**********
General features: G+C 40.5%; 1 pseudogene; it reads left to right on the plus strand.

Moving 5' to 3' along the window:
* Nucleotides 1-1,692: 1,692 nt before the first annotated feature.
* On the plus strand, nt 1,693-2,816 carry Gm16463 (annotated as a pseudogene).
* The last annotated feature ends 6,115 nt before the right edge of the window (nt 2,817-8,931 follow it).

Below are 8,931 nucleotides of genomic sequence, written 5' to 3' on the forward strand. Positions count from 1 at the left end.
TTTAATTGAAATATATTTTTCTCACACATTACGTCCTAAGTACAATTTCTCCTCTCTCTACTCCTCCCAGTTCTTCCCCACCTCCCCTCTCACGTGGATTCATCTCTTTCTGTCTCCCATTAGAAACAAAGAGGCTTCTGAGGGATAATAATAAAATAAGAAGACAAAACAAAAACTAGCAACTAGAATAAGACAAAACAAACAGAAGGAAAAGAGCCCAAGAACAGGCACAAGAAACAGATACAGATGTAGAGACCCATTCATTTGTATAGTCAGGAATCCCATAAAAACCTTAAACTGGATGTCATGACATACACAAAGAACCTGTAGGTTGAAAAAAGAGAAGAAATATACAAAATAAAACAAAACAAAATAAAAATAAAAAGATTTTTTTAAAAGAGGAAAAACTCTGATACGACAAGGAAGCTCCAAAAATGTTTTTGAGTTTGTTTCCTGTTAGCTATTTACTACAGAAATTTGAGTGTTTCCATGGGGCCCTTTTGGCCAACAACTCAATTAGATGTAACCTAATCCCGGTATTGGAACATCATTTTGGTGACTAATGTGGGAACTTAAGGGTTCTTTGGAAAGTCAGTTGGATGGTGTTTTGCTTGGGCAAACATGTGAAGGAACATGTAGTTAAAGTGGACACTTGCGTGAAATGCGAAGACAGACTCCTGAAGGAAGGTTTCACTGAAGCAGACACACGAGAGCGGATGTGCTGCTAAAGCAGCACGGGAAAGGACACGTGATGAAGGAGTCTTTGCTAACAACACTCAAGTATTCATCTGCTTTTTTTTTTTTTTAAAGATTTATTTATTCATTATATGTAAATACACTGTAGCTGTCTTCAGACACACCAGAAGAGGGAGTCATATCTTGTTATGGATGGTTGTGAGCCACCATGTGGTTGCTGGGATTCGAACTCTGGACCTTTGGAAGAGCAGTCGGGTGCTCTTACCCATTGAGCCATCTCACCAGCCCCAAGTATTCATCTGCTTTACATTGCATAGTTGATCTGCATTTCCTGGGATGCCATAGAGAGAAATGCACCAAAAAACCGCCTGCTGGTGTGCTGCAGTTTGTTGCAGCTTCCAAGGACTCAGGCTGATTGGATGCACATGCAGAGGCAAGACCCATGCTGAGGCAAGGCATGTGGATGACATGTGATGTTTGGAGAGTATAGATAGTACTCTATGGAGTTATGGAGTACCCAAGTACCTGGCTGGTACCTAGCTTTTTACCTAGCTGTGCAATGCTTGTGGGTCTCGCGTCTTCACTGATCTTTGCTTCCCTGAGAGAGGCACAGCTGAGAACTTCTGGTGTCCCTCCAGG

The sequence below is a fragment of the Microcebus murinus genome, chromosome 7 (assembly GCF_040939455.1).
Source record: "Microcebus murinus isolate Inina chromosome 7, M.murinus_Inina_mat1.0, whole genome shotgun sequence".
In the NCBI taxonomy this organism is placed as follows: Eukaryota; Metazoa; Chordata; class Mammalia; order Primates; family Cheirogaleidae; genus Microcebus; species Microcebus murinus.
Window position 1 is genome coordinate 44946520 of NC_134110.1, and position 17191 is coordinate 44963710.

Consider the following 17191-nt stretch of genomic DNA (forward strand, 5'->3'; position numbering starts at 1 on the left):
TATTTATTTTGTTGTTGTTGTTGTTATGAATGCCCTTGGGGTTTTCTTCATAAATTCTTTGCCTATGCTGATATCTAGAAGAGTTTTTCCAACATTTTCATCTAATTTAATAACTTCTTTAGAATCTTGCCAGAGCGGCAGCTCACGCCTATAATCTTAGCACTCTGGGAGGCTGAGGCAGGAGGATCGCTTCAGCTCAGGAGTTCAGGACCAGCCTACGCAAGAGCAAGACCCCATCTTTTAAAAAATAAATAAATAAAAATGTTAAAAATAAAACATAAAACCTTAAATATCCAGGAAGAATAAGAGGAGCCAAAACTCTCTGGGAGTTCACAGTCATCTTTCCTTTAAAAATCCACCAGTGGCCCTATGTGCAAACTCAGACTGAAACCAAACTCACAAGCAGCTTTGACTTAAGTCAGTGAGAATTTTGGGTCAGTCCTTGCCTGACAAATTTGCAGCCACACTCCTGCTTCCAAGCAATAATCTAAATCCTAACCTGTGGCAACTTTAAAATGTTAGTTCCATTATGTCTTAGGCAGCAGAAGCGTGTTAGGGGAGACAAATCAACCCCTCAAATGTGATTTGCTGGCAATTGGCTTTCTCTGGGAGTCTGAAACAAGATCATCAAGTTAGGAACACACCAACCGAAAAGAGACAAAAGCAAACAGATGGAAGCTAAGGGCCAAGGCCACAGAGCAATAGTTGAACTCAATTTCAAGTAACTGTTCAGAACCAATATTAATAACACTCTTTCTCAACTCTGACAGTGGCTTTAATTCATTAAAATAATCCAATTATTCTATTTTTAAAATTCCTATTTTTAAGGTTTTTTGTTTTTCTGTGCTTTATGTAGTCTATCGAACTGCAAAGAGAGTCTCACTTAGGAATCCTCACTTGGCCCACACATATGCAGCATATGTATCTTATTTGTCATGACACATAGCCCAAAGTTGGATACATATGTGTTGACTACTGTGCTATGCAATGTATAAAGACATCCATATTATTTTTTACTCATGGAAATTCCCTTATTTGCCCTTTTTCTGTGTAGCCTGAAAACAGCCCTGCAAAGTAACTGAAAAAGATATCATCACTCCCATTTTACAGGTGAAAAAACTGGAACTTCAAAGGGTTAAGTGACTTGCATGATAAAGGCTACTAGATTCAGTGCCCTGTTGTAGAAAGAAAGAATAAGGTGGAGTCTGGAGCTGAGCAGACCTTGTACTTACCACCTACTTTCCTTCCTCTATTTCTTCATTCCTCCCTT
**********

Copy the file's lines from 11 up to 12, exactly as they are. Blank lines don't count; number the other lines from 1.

Window position 1 is genome coordinate 44946520 of NC_134110.1, and position 17191 is coordinate 44963710.

Consider the following 17191-nt stretch of genomic DNA (forward strand, 5'->3'; position numbering starts at 1 on the left):